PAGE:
October is Breast Cancer Awareness Month, and Bay Area Family Physicians is here to provide you with the information you need to stay informed and healthy. According to the Centers for Disease Control and Prevention (CDC), breast cancer is the most common cancer diagnosed in women in the United States, and the second leading cause of cancer death in women. However, significant progress has been made in early detection and treatment, so it is important to be aware of the signs and symptoms of breast cancer, as well as the risk factors.
Signs and Symptoms of Breast Cancer
The most common symptom of breast cancer is a new lump or mass in the breast. However, keep in mind that not all lumps are cancerous; benign lumps are very common. Other potential symptoms include:
- A change in the size or shape of the breast
- A change in the feel of the breast or nipple, such as dimpling or puckering
- Nipple discharge that is new and spontaneous (not associated with nursing)
- A new onset of nipple pain or tenderness
- A new rash or crusting on the nipple or breast skin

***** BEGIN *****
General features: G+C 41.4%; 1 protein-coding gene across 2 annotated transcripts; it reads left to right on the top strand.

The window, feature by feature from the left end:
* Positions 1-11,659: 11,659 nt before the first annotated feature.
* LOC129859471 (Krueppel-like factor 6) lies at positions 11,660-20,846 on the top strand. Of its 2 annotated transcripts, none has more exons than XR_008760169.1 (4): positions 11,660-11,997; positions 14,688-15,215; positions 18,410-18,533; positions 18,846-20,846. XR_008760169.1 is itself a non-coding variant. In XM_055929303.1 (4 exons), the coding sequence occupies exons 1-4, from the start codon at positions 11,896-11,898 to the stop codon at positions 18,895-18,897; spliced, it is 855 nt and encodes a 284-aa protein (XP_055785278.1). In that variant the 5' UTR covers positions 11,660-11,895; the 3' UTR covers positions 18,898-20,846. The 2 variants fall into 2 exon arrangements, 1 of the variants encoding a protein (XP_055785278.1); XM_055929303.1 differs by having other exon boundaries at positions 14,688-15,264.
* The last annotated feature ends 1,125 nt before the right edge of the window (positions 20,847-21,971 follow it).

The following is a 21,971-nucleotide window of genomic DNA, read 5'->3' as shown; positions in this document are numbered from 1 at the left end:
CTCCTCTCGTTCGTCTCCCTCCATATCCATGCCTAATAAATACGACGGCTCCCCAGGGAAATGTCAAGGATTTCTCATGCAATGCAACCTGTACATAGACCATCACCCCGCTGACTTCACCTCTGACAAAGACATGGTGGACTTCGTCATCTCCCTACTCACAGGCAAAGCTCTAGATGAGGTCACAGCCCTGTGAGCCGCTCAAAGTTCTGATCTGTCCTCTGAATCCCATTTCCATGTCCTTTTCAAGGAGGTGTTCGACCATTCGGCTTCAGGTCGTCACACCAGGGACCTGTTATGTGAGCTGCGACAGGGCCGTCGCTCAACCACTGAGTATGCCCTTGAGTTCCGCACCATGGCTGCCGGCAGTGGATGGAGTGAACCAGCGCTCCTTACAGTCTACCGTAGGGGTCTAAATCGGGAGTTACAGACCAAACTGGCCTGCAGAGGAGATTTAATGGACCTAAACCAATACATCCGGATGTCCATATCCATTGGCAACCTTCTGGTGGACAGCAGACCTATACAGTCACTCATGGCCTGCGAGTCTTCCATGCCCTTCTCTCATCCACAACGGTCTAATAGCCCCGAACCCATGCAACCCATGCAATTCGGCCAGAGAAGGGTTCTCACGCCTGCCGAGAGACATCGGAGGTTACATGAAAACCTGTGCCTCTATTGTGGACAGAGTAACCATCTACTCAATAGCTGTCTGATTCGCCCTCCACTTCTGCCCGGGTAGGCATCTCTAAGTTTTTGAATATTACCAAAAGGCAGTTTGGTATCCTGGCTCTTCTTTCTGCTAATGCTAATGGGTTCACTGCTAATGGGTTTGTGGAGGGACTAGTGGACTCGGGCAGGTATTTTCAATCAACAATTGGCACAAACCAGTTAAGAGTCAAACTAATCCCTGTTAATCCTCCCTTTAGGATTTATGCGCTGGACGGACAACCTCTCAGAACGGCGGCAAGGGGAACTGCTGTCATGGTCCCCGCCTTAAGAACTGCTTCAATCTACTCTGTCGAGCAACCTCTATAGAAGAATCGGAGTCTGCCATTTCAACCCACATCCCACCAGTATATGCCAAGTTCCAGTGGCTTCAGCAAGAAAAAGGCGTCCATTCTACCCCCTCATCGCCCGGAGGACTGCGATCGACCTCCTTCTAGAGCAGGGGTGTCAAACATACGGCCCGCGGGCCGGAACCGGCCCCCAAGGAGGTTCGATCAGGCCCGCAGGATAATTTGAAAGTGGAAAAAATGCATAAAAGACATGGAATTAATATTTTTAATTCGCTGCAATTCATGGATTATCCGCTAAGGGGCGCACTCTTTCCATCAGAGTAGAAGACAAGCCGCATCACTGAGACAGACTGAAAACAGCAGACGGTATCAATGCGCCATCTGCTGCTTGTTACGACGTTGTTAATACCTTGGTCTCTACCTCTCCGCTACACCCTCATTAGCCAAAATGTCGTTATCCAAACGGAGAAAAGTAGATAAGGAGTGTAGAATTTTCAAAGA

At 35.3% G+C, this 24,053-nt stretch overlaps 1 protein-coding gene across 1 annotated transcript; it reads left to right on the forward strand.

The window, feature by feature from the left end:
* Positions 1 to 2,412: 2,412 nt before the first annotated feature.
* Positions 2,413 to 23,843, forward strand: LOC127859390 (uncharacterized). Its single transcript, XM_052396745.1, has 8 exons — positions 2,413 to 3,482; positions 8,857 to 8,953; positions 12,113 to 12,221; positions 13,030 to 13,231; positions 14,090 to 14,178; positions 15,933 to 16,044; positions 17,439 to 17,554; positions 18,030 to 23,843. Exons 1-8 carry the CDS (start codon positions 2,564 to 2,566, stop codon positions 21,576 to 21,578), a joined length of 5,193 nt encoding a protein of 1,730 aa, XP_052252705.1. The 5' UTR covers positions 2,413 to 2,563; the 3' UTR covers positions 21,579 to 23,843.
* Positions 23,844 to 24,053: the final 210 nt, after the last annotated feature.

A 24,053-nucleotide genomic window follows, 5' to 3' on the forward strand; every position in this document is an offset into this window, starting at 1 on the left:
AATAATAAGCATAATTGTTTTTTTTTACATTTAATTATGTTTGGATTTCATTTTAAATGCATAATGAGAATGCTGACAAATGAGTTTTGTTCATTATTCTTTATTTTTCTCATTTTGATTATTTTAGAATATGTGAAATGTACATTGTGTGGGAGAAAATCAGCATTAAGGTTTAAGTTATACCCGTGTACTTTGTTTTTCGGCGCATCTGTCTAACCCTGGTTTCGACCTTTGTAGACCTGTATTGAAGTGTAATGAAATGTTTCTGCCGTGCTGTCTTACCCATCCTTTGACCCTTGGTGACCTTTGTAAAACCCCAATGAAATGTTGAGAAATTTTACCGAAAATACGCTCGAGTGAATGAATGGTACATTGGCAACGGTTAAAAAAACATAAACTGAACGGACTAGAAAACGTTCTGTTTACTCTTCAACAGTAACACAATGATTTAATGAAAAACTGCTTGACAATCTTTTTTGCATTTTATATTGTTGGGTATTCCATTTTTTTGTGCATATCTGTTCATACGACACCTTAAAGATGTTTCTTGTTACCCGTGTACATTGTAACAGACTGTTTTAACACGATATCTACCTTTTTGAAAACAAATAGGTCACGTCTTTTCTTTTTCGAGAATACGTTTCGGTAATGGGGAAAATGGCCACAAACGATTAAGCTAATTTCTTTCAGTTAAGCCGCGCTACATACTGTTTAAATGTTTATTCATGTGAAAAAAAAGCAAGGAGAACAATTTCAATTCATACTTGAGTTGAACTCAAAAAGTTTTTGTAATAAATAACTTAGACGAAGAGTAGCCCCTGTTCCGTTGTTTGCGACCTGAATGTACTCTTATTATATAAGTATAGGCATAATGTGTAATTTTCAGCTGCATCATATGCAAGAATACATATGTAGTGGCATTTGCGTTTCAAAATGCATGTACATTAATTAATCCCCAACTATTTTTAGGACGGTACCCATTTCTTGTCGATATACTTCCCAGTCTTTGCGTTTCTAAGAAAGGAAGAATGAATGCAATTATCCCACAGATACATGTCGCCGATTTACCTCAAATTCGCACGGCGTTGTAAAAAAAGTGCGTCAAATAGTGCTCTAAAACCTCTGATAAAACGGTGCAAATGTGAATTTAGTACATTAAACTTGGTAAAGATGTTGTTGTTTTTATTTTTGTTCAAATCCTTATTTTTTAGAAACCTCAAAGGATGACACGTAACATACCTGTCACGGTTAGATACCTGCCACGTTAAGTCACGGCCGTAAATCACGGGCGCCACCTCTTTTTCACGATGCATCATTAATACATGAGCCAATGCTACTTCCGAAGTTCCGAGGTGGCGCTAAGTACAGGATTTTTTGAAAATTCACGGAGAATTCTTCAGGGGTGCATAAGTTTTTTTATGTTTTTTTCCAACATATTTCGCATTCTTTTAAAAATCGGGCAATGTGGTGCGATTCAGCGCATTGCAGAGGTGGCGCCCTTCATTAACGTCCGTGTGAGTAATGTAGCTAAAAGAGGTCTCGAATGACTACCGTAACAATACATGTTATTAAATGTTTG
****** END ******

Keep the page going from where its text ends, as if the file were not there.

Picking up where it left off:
- Swelling of the entire breast, or a localized area
If you experience any of these symptoms, please schedule an appointment with your Bay Area Family Physicians provider right away.
Risk Factors for Breast Cancer
There are many possible risk factors for developing breast cancer. Some risk factors, like age and family history, cannot be changed. However, there are some lifestyle choices that may impact your risk:
- Drinking alcohol – The more alcohol you drink, the greater your risk
- Diet – A diet high in saturated fats may increase your risk
- Exercise – Regular exercise may decrease your risk by as much as 30-40%
- Hormone replacement therapy – Taking estrogen and progesterone after menopause may increase your risk
- Obesity – Being overweight or obese after menopause also increases risk
If you have any questions about how to lower your risk factor for developing breast cancer, please talk to your provider during your next visit.
Breast Cancer Awareness Month is a time to educate yourself about this disease and how to protect yourself from it. Please remember to scheduling regular mammograms starting at age 40, as well as perform monthly self-breast exams. And if you experience any changes in your breasts that last longer than 2 weeks, please make an appointment with us right away so we can help you determine if further testing is necessary.